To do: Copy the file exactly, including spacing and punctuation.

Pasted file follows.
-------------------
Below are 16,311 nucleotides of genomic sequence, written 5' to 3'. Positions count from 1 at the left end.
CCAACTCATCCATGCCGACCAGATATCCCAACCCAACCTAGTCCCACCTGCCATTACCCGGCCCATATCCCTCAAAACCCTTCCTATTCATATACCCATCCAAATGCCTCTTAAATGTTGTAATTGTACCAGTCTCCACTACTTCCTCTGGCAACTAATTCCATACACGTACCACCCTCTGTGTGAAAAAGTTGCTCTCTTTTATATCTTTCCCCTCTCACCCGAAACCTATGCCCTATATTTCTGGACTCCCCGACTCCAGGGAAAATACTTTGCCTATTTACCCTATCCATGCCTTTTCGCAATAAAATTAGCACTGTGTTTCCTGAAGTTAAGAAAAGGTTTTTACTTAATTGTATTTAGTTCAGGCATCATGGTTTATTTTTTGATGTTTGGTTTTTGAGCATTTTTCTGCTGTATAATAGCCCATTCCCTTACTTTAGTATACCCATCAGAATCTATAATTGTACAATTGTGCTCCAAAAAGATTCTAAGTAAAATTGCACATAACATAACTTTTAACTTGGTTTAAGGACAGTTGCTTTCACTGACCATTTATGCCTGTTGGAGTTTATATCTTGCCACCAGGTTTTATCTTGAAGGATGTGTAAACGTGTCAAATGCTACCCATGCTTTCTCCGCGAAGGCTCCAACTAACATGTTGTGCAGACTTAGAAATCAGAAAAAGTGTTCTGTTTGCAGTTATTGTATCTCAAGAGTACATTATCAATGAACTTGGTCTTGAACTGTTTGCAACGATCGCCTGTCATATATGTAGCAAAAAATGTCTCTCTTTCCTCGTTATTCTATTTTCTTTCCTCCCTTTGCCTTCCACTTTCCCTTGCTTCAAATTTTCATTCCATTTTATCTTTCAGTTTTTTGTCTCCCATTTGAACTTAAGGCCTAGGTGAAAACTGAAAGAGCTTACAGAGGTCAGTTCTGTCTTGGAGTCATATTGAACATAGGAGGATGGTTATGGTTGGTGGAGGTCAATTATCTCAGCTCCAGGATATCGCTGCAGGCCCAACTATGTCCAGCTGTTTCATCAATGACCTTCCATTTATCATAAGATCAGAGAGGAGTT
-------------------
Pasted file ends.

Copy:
Below are 16,311 nucleotides of genomic sequence, written 5' to 3'. Positions count from 1 at the left end.
CCAACTCATCCATGCCGACCAGATATCCCAACCCAACCTAGTCCCACCTGCCATTACCCGGCCCATATCCCTCAAAACCCTTCCTATTCATATACCCATCCAAATGCCTCTTAAATGTTGTAATTGTACCAGTCTCCACTACTTCCTCTGGCAACTAATTCCATACACGTACCACCCTCTGTGTGAAAAAGTTGCTCTCTTTTATATCTTTCCCCTCTCACCCGAAACCTATGCCCTATATTTCTGGACTCCCCGACTCCAGGGAAAATACTTTGCCTATTTACCCTATCCATGCCTTTTCGCAATAAAATTAGCACTGTGTTTCCTGAAGTTAAGAAAAGGTTTTTACTTAATTGTATTTAGTTCAGGCATCATGGTTTATTTTTTGATGTTTGGTTTTTGAGCATTTTTCTGCTGTATAATAGCCCATTCCCTTACTTTAGTATACCCATCAGAATCTATAATTGTACAATTGTGCTCCAAAAAGATTCTAAGTAAAATTGCACATAACATAACTTTTAACTTGGTTTAAGGACAGTTGCTTTCACTGACCATTTATGCCTGTTGGAGTTTATATCTTGCCACCAGGTTTTATCTTGAAGGATGTGTAAACGTGTCAAATGCTACCCATGCTTTCTCCGCGAAGGCTCCAACTAACATGTTGTGCAGACTTAGAAATCAGAAAAAGTGTTCTGTTTGCAGTTATTGTATCTCAAGAGTACATTATCAATGAACTTGGTCTTGAACTGTTTGCAACGATCGCCTGTCATATATGTAGCAAAAAATGTCTCTCTTTCCTCGTTATTCTATTTTCTTTCCTCCCTTTGCCTTCCACTTTCCCTTGCTTCAAATTTTCATTCCATTTTATCTTTCAGTTTTTTGTCTCCCATTTGAACTTAAGGCCTAGGTGAAAACTGAAAGAGCTTACAGAGGTCAGTTCTGTCTTGGAGTCATATTGAACATAGGAGGATGGTTATGGTTGGTGGAGGTCAATTATCTCAGCTCCAGGATATCGCTGCAGGCCCAACTATGTCCAGCTGTTTCATCAATGACCTTCCATTTATCATAAGATCAGAGAGGAGTT